Baseball over easy, Joe Maddon style

                                                                                                                                                                                                   
  • Cubs first baseman Anthony Rizzo waits for his breakfast Sunday morning at Wrigley Field.

      Cubs first baseman Anthony Rizzo waits for his breakfast Sunday morning at Wrigley Field. Bruce Miles | Staff Photographer

 
 
Updated 10/12/2015 4:57 AM

Home cookin'.

The Chicago Cubs are getting some of that, both literally and figuratively.

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They returned to Wrigley Field on Sunday to be treated to breakfast by manager Joe Maddon, who arranged for a spread, including an omelet and egg station, behind home plate before the Cubs held a very light workout in advance of Monday's Game 3 of the National League division series against the St. Louis Cardinals.

"It was actually breakfast on Wrigley," Maddon corrected your intrepid reporter. "It was outstanding. Our guys killed it. They killed it. They exceeded expectations."

Expectations now are high for the Cubs, who beat the Cardinals on Saturday at Busch Stadium to even the NLDS at one game apiece.

For the last few weeks, Maddon has talked of playing a home postseason playoff game for the Wrigley Field fans. Games 3 and 4 will be at Clark and Addison, where the fan base is sure to be fired up and hungry for victory.

"Yeah, I mean, listen, to get back home and be able to play in front of our fans is really a unique experience for me, obviously, and for a lot of our players," Maddon said. "I could feel the excitement within the city.

                                                                                                                                                                                                                       
 

"Again, I say it maybe too often, but I feel really fortunate to be a part of this moment, so I think it's going to be a wonderful, whatever, afternoon or early evening. We don't know what it's going to be yet tomorrow, but very exciting.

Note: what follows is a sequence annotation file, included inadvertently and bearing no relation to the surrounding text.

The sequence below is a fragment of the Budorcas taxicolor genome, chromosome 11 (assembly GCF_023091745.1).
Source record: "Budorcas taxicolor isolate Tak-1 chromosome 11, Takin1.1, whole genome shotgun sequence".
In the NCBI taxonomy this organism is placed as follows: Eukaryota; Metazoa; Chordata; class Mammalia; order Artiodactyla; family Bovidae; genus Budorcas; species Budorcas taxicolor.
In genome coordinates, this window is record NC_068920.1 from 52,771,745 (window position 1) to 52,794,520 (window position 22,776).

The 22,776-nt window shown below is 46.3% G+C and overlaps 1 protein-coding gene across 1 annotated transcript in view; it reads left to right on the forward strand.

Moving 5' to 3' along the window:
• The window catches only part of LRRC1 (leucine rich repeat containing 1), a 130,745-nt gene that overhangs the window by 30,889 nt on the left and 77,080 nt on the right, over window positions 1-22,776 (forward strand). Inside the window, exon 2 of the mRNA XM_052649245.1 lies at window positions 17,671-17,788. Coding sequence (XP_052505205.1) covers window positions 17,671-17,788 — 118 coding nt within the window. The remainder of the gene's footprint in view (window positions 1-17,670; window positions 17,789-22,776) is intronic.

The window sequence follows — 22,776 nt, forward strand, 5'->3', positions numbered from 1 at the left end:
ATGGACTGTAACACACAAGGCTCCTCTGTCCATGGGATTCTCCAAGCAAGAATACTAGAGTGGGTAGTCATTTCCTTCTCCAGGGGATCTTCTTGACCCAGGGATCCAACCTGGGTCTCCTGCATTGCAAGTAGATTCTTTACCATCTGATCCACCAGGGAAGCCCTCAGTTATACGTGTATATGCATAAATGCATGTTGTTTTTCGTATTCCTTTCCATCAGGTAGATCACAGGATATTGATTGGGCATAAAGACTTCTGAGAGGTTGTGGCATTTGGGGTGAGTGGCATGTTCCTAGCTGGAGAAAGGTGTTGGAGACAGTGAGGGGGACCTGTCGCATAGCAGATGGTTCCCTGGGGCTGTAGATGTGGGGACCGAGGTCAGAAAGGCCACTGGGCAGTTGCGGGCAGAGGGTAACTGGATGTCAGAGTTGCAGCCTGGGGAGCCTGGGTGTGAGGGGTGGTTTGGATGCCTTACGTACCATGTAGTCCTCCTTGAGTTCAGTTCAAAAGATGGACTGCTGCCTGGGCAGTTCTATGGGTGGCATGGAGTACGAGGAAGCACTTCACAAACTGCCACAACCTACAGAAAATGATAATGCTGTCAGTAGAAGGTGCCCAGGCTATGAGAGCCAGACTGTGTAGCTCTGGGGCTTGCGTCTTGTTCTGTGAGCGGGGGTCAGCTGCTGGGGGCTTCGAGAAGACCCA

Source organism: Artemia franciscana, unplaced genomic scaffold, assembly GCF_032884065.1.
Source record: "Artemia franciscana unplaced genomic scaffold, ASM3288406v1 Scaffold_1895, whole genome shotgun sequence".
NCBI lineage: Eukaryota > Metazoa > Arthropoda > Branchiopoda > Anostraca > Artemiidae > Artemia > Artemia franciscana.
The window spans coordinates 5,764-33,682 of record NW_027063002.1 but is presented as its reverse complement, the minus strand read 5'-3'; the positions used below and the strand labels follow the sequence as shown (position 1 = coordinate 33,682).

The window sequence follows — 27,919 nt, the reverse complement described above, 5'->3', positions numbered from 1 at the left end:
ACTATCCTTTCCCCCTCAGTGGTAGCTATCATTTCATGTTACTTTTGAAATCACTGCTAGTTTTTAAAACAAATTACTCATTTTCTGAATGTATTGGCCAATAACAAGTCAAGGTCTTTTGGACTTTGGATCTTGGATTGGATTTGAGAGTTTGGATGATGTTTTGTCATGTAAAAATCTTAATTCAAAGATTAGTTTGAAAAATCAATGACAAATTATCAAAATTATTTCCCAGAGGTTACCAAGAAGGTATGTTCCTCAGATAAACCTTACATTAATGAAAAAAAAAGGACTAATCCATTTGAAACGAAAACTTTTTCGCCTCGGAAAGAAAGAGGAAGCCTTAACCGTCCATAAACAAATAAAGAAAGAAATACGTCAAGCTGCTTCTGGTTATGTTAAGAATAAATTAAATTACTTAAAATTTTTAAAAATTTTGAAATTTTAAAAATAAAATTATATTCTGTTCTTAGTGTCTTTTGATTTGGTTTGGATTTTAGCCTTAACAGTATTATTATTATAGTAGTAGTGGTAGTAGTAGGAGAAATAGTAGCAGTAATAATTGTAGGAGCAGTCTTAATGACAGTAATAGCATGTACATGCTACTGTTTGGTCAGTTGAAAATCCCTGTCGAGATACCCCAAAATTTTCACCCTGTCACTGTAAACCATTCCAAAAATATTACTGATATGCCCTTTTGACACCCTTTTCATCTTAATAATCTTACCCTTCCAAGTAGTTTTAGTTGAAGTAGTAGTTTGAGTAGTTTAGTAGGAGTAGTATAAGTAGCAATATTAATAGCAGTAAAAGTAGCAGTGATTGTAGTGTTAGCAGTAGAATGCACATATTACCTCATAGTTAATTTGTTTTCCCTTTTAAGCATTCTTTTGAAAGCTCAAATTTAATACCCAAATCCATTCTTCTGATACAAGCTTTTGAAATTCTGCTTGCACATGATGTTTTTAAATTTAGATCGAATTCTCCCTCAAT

"To imagine it being crazier is difficult because we're kind of like that almost nightly. We don't get to really observe what's going on outside the walls, but I know that it's pretty raucous regardless."

To use a sports cliché, this is a "pivotal" Game 3 of the series. The Cubs couldn't ask for a better "pivot man" than ace pitcher Jake Arrieta, who opposes Michael Wacha.

Arrieta went 22-6 with a 1.77 ERA during the regular season before he dominated the Pittsburgh Pirates in last Wednesday's wild-card playoff-game victory at PNC Park. He knows the series could turn on him.

                                                                                                                                                                                                                       
 

"Yeah, I think it's foolish to approach it any other way, but obviously we know this is a big game for us," he said. "You know, mindset is really obviously getting 2 (victories) in St. Louis would have been great, but coming out of St. Louis with 1 is, you know, puts us in a good situation to do some special things here at Wrigley the next couple days.

"We're in a great spot. Everybody is prepared. Two really good teams, obviously, with a lot on the line. Everybody is going to be prepared, focused mentally, and looking forward to an incredible crowd tomorrow night here."

Whichever team captures Monday's game can close it out Tuesday at Wrigley Field. Arrieta got under the skin of many Pirates fans last week when he urged them to bring the noise at PNC Park.

Things seemed quieter this week, but Arrieta isn't lacking for confidence.

"Well, I mean, that's just certain people's opinions," he said of the reaction of the Pirates' fans. "I think that I'm confident in my ability to go out there tomorrow and give us an outing that's good enough to win the game.

"Obviously on their side, you know, Wacha has got the ability to be pretty darned good on the mound himself. You know, I just intend to keep us in the game, regardless of the circumstances, whatever comes up.

"But I like my chances to go out there and win us a ballgame."

The last time the Cubs won a home playoff game was in 2003, when they beat the Marlins in Game 2 of the NL championship series. The Cubs are an upstart team this year, and people have gotten behind them. So Chicago should be rocking the next couple of days.

"I just like the way we're playing," Maddon said. "If people are interested or really getting involved with us, obviously a lot of it has to do with our young players. I think we have a lot of charismatic young players that are attempting to play the game properly.

"I don't think you've heard one excuse from any of them. They're very accountable. All of that, and then of course the candle on the cake right now is the season Jake has put together. I think he draws a lot of attention toward us.

"So I think it's a combination of the youth and maybe one spectacular season out of a pitcher that's really put the spotlight here. And beyond that, the city itself. I mean, when you're opposition and you get a chance to go play in Chicago, you always look forward to that moment just to come to the city.

"So I think it starts with the city itself, the people, and then of course this ballpark and the franchise, but then more specifically our young players that I believe are charismatic, and they do portray well. And then Jake is the guy that's really attracting the attention."

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